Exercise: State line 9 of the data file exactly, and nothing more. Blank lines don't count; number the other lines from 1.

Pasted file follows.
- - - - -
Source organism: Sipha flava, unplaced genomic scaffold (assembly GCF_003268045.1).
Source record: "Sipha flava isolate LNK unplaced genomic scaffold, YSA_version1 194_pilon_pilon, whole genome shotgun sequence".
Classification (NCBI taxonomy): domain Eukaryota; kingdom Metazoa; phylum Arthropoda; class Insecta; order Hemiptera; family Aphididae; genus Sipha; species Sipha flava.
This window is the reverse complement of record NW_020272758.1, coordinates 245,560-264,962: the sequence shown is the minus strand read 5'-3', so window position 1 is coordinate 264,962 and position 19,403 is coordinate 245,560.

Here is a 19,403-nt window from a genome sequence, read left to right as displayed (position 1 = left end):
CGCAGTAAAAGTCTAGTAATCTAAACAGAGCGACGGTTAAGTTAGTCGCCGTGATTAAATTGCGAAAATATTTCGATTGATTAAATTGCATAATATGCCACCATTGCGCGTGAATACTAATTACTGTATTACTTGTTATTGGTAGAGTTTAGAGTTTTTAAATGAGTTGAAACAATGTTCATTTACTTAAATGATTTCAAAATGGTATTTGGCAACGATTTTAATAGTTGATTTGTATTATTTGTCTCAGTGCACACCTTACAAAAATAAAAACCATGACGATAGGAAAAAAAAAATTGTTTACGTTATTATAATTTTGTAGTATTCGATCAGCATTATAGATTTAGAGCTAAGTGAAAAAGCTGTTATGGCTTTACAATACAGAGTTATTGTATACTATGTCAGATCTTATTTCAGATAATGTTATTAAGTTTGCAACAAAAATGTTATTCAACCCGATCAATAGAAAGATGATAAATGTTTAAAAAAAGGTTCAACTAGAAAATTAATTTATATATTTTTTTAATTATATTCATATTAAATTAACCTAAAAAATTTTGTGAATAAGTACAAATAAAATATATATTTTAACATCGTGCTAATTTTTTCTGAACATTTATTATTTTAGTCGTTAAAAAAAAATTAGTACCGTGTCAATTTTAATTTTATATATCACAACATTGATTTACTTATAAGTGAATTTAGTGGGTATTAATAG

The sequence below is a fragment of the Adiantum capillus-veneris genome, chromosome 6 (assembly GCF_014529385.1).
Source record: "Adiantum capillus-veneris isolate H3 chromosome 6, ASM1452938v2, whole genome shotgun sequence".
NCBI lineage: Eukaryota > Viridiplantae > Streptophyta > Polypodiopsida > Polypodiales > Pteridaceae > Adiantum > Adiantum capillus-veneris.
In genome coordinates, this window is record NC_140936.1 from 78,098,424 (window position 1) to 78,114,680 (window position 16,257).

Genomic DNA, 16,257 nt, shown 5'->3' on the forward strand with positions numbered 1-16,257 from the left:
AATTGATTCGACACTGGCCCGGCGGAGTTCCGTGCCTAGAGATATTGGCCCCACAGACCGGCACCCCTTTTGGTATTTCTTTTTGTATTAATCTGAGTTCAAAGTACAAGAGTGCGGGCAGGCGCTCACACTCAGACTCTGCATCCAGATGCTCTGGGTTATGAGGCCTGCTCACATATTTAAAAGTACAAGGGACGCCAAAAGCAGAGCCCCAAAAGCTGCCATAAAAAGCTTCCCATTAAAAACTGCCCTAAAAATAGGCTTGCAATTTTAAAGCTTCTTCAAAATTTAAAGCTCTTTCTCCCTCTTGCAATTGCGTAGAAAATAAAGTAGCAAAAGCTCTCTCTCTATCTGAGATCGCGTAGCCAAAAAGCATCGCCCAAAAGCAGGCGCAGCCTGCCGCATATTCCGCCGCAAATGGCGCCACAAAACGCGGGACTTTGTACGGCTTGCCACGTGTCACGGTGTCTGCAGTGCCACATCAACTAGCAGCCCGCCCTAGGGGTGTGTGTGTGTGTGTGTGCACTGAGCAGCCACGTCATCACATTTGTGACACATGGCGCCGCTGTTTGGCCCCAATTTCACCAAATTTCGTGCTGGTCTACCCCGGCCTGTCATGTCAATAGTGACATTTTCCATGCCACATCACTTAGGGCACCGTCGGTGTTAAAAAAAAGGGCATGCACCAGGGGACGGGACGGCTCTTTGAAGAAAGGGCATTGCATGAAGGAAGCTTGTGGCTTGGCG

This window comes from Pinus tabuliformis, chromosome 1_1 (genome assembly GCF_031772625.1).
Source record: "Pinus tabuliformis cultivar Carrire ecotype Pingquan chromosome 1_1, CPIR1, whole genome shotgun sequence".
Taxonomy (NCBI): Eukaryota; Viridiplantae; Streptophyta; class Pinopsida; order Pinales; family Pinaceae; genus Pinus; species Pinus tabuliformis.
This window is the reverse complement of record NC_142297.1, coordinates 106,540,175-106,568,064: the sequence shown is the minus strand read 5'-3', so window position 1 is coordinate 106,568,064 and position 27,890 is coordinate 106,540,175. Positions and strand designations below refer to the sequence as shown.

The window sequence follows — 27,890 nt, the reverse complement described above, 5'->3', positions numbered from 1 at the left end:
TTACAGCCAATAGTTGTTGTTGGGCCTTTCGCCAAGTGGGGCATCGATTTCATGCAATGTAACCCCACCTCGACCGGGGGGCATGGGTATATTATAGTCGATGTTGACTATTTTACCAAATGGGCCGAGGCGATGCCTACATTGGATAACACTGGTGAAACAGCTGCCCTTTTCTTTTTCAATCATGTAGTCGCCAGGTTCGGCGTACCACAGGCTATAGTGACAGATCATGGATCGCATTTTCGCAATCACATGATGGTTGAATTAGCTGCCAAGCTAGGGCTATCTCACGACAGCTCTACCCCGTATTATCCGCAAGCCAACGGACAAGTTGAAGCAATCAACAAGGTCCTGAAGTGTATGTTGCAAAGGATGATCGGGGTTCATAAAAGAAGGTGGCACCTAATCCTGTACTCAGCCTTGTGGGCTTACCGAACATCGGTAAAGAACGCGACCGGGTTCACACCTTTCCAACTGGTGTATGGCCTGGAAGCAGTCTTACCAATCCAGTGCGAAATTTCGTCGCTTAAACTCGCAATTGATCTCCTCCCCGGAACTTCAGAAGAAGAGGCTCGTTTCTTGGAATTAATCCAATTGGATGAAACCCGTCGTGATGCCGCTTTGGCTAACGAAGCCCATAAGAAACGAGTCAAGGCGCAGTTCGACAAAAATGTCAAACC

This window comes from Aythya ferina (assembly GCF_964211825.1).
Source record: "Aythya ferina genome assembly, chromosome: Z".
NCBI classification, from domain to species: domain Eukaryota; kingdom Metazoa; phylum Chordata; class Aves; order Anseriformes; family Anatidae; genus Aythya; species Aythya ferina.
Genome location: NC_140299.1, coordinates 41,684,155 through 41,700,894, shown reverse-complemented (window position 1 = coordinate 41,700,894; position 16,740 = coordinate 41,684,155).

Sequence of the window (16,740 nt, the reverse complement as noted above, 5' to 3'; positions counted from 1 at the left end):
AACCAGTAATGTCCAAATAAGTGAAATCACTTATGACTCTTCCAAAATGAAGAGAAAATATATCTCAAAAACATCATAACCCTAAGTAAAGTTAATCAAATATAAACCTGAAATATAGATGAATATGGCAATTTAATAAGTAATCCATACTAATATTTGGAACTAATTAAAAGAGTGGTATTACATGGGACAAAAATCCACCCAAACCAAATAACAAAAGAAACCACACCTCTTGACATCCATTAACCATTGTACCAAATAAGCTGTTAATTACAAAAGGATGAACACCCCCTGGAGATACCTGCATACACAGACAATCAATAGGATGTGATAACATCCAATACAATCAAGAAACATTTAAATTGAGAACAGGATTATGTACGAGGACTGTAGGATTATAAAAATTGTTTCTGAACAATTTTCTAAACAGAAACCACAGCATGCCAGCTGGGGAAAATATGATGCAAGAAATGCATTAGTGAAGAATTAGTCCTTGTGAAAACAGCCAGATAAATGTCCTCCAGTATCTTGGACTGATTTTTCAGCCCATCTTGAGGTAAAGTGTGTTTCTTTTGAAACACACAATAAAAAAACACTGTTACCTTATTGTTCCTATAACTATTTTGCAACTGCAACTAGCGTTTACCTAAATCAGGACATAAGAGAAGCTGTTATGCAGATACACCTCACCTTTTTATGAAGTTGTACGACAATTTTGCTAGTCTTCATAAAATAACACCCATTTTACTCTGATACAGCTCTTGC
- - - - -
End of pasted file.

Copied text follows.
NCBI lineage: Eukaryota > Viridiplantae > Streptophyta > Polypodiopsida > Polypodiales > Pteridaceae > Adiantum > Adiantum capillus-veneris.